Barb Sieminski
Freelance Writer
July 24, 2018 // Local

Welcoming the faith half a world away

Barb Sieminski
Freelance Writer

When Kenya native Mercylynn Mbuguah and her family came to America 12 years ago, they experienced something of a culture shock.

“Our family won the green card lottery to come to the United States as permanent residents,” explained Mbuguah, who is from a rural area near a small town called Ol’kalou. “My parents wanted a better opportunity for my brother and me, especially the attainment of a good education. We arrived here in January 2006, when I was just 10 years old.”

Mbuguah’s family consists of her parents, Steven and Felistus, and her brother Martin, now 16 years old. Bringing little more than four suitcases, the family arrived by plane, which took about two days, including layovers. The family members were greeted by a Midwestern snowfall when they reached their destination in Fort Wayne.

“When we first arrived, we underestimated how cold winter would be because in Kenya, it never gets that cold and it doesn’t snow,” said the recent Northwestern University graduate and campus missionary at Northern Illinois University. “We were awed by how beautiful the snow looked and how fluffy it seemed. My brother, who was 4 at the time, was afraid to step on it, so he asked my mother to carry him when they were coming home from the daycare center.”

Mercylynn Mbuguah, a native of Kenya who emigrated to Fort Wayne in 2006 with her family, is excited to have entered the mission field. She is preparing to minister to Northern Illinois University students. She and her family are members of St. Patrick Parish. — Barb Simienski

For a while, the family did not leave the house because of how cold it was. They would see the sun come out and expect it was getting warmer, she said, only to realize Northern Indiana winters are long. “To this day, the cold weather was the hardest thing to get used to here.”

Both of Mbuguah’s grandparents were devout Catholics, and they raised her parents in the faith. Through her parents, she was introduced to it. A friend who hosted the family for a few months after they arrived lived close to St. Patrick Church, so the Mbuguahs began attending there. The house they bought was also near St. Patrick, so they have remained members of the parish.

Mercylynn and Martin had learned English while in their home country. Their parents were her role models, said Mbuguah proudly.

“Through their hard work, devotion to God and self-giving love they inspire me to be a good person who tries her best to make a positive impact on our world. They really are amazing people.”

Martin will be a junior at South Side High School and is an award-winning artist. He was recently chosen to be the face of the Scholastic Artist competition, with his work displayed in the Fort Wayne Museum of Art, according to Mbuguah.

“For Martin, art is more than a hobby; it’s a voice God has given him, to reach all people. In his art he is able to highlight the beauty of each person, as he draws the audience into the person’s story and life experience. He wants to pursue art as a career.”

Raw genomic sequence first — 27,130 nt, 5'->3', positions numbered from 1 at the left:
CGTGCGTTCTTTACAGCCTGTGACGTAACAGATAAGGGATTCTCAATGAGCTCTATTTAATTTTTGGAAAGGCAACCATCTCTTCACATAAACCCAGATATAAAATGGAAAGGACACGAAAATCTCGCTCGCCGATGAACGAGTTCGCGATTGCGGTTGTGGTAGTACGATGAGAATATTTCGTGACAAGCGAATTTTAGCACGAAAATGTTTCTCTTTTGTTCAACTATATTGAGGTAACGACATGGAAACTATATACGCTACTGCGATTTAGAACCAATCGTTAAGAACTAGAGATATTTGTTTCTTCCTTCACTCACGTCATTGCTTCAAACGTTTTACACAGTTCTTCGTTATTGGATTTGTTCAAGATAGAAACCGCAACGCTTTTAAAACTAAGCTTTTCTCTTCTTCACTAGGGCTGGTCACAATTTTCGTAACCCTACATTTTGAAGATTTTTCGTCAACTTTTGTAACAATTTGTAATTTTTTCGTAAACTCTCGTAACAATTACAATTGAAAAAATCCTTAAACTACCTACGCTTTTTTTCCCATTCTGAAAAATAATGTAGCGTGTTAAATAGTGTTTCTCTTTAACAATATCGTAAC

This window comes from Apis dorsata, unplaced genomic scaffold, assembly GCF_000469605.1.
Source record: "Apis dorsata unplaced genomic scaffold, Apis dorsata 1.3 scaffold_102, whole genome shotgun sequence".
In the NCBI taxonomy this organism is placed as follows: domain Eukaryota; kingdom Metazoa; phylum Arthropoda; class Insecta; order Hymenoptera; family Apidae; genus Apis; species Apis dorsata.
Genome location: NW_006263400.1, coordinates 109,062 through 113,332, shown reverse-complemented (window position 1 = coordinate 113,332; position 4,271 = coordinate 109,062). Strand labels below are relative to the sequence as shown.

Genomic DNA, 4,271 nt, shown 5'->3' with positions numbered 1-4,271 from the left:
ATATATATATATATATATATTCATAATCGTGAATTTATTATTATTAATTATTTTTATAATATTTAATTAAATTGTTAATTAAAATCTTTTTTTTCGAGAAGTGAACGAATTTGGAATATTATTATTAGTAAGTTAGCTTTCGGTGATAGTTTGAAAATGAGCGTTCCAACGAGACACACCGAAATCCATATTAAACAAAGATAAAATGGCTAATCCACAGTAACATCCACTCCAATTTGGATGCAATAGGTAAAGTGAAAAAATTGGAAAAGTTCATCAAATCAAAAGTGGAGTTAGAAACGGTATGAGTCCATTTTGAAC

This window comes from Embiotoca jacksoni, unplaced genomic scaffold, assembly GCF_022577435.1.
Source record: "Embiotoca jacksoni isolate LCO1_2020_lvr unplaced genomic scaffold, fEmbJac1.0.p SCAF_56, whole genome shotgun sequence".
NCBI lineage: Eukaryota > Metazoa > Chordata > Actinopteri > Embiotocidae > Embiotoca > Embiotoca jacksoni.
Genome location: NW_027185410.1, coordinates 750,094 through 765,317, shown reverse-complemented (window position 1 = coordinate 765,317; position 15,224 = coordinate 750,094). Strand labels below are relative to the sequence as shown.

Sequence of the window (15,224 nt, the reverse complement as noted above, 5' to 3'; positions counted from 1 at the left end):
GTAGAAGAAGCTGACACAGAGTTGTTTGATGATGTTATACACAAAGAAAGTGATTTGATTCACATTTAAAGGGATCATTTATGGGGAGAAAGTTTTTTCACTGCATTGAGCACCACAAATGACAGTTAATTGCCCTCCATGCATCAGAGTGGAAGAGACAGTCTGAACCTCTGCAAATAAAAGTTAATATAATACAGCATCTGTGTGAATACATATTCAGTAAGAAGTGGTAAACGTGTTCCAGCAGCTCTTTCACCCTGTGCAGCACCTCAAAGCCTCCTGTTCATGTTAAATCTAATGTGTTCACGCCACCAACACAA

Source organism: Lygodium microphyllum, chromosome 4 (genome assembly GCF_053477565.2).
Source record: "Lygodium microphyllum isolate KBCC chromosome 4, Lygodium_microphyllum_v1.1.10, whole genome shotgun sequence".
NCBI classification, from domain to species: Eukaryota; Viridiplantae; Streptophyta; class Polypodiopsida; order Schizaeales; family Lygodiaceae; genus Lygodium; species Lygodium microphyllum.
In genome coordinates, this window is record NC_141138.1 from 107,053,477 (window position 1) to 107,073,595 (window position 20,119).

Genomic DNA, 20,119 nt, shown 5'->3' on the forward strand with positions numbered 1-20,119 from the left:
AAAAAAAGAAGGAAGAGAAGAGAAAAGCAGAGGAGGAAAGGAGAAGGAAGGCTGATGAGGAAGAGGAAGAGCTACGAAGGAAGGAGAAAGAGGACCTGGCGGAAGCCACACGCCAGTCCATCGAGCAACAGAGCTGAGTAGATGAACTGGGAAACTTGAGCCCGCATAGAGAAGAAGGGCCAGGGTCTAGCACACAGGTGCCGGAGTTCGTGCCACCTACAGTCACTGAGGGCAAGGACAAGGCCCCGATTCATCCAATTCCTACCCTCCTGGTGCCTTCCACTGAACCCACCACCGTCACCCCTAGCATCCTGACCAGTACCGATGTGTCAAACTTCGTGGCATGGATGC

Mbuguah has also been inspired by the Little Way of St. Thérèse of Lisieux and tries to live it out through the words of St. Mother Teresa, seeking to “do small things with great love.” “The Little Way gives me hope that one day, through the grace of God, I will become a saint,” she hopes.

Mbuguah, whose degree was a Bachelor of Science in communication, has begun a campus missionary job at Northern Illinois. She will work with students when school starts in August.

“As missionaries, we work to engage students through different outlets such as leading Bible studies and small groups, meeting students one-on-one, organizing retreats and planning events on campus which allows us to speak with students who may not otherwise come to the Catholic Newman Center,” said Mbuguah.

“I will be a full-time missionary, so I won’t be working at another job or taking any classes at Northern Illinois. This is our main work, which is why we fundraise to aid this mission.”

It wasn’t until she began her undergraduate studies at Northwestern that she made her Catholic faith her own, though.

“I made the choice to remain Catholic not simply because my parents were Catholic, but because I found the fullness of truth through this faith.”

“Through the guidance of a FOCUS campus missionary at the Sheil Catholic Center, I rediscovered and fell in love with Jesus and His most holy Catholic Church. My faith matured at the Catholic Center as I began to learn more about my faith though the Catholic Scholars Program. In this program, we took classes in moral theology, liturgy, the Bible and participated in service trips and retreats.

“I also began to be more active in the Church by leading the rosary and Chaplet of Divine Mercy after daily Mass, as well as advertising and planning Bible studies for students. After graduating in 2017 I lived with the Carmelite sisters in Terre Haute for a few months as I discerned my vocation. Through this experience, I continued to grow in my deep love for Jesus and His Church. As I begin my journey as a campus missionary, I desire to help students encounter Jesus through the Gospel and His mystical body, the Church.”

The joy Mbuguah has for her faith is one that cannot be contained within her, she said. “(It) must be spread to all souls through the grace of God.”

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